Several provisions in last year's welfare reform bill had nothing to do with the goals of welfare reform. The President said so at the time and promised to work to correct these provisions. That's why he fought to ensure that any agreement protects the most vulnerable in our society. The President fought to better protect:
CHILDRENKEEPING THE MEDICAID GUARANTEE. Preserves the Federal guarantee of Medicaid coverage for the vulnerable populations who depend on it, and contains additional investments to extend coverage to uninsured children. Also ensures that 30,000 disabled children losing SSI because of the new tighter eligibility criteria keep their Medicaid coverage.
CURRENT RECIPIENTS. Restores both SSI and Medicaid benefits for immigrants now receiving assistance, ensuring that they will not be turned out of their apartments or nursing homes or otherwise left helpless.
CURRENT RESIDENT NONRECIPIENTS. Does not change the rules retroactively. Immigrants in the country as of August 22, 1996 but not receiving benefits at that time who subsequently become disabled will also be fully eligible for SSI and Medicaid benefits. The budget will restore benefits to over 350,000 legal immigrants in FY 2002.
REFUGEES AND ASYLEES. Extends the SSI and Medicaid eligibility period for refugees and asylees from 5 years after entry (the limit in the welfare bill) to 7 years to give these residents more time to naturalize. Adopts Administration proposal to treat Cuban and Haitian entrants and Amerasian immigrants as refugees to preserve benefits for these groups that have endured extraordinary hardships.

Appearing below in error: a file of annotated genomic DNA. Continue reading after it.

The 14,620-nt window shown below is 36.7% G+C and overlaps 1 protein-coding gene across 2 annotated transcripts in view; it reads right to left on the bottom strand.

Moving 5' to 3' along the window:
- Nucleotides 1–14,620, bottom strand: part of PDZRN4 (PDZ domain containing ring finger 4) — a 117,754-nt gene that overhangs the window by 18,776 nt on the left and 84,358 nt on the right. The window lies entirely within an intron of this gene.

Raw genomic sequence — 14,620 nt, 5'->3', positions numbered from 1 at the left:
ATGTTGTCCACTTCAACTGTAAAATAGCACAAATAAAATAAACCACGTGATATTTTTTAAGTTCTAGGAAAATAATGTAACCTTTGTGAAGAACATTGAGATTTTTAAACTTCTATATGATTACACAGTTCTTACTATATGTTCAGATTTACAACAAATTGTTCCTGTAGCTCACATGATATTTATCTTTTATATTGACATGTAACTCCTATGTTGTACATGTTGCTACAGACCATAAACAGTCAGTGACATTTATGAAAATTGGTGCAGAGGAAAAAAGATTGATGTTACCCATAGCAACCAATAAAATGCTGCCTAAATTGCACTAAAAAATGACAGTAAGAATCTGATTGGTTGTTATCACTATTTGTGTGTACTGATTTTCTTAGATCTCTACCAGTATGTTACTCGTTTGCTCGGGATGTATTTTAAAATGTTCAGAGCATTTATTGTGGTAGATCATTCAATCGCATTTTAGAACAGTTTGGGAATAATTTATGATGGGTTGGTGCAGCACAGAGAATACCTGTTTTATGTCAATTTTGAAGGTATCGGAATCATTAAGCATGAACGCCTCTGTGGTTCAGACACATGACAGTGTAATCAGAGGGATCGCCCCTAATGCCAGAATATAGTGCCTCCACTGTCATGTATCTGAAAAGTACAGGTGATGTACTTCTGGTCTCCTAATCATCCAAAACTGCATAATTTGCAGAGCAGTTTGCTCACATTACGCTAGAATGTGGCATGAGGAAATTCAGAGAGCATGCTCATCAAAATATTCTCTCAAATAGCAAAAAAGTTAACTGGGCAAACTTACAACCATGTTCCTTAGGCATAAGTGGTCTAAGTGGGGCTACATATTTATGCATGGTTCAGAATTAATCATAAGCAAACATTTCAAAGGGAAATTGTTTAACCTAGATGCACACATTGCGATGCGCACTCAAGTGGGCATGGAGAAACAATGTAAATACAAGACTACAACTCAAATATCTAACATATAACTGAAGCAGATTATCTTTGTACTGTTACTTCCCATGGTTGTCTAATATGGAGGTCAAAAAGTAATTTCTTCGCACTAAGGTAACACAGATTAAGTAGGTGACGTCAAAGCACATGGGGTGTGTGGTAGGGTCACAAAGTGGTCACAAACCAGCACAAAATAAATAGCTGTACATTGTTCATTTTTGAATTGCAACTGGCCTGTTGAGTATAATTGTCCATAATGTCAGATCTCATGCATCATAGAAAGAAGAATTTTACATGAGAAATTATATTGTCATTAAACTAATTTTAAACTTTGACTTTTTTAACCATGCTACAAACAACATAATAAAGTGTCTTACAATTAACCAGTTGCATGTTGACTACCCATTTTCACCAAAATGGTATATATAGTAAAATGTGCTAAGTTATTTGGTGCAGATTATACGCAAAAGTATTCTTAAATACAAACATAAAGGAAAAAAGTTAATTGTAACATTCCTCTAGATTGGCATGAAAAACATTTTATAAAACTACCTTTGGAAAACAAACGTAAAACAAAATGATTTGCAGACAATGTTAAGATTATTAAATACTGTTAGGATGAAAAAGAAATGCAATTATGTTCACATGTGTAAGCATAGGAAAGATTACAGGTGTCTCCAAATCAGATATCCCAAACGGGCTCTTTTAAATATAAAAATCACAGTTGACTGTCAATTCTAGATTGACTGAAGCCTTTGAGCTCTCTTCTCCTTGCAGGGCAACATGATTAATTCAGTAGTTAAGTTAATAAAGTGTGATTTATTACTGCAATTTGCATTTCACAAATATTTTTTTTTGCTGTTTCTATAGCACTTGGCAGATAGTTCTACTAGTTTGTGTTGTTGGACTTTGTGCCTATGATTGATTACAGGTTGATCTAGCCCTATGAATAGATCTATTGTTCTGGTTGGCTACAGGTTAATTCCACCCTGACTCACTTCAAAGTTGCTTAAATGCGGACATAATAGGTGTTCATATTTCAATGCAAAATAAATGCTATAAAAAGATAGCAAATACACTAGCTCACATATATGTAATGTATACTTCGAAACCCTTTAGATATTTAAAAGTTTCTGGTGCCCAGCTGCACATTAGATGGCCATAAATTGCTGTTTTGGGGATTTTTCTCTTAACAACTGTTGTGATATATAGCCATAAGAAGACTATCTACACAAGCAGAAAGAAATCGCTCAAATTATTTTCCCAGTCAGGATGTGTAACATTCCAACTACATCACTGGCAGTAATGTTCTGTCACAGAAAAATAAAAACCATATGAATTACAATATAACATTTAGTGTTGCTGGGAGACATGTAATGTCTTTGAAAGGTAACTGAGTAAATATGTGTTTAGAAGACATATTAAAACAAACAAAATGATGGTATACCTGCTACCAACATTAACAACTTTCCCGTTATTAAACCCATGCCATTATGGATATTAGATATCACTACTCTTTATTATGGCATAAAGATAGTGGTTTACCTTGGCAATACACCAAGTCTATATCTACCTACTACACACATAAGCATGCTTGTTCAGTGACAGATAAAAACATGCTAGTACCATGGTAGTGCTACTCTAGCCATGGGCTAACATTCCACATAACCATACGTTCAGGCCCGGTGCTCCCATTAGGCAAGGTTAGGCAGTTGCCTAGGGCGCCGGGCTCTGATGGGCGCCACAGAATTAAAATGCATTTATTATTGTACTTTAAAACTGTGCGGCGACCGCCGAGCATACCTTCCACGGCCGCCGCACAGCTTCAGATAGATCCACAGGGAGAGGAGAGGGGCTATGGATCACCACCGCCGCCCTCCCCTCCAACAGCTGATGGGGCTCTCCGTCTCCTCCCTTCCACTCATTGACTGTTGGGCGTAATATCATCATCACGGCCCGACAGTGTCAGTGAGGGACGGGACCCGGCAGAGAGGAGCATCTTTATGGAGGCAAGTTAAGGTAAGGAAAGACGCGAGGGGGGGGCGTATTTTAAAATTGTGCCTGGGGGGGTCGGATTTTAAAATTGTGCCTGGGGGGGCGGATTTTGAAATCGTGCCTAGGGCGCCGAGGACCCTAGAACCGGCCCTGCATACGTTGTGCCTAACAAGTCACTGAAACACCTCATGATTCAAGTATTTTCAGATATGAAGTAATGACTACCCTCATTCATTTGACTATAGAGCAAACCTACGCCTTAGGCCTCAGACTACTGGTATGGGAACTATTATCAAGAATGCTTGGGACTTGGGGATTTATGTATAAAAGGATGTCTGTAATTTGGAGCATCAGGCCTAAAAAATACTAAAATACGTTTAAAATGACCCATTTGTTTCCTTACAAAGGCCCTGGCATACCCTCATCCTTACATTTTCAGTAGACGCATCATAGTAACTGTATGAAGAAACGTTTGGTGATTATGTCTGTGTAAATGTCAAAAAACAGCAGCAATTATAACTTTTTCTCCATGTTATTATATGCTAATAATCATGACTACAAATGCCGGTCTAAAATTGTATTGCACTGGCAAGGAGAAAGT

POOR ELDERLY AND DISABLED, INCLUDING CITIZENS
RECIPIENTS OF STATE SSI SUPPLEMENTS. Does not include the House-passed provision that would have repealed the maintenance-of-effort requirement applying to State supplementation of SSI benefits which would have permitted States to reduce or eliminate benefits to almost 3 million poor blind, elderly and disabled individuals.
PEOPLE WHO WANT TO WORK BUT CAN'T FIND A JOB
235,000 MORE WORK SLOTS. Last year's welfare reform bill restricted food stamps for able-bodied childless adults to only 3 out of every 36 months, unless they were working. This move ignored the fact that finding a job often takes time. The budget bill provides nearly $1 billion for an estimated 235,000 work slots over 5 years and food stamp benefits to those who are willing to work but, through no fault of their own, have not yet found employment.
ALLOWS STATES TO EXEMPT UP TO 15 PERCENT OF THE FOOD STAMP RECIPIENTS (70,000 Individuals Monthly) WHO WOULD OTHERWISE BE DENIED BENEFITS AS A RESULT OF THE "3 IN 36" LIMIT.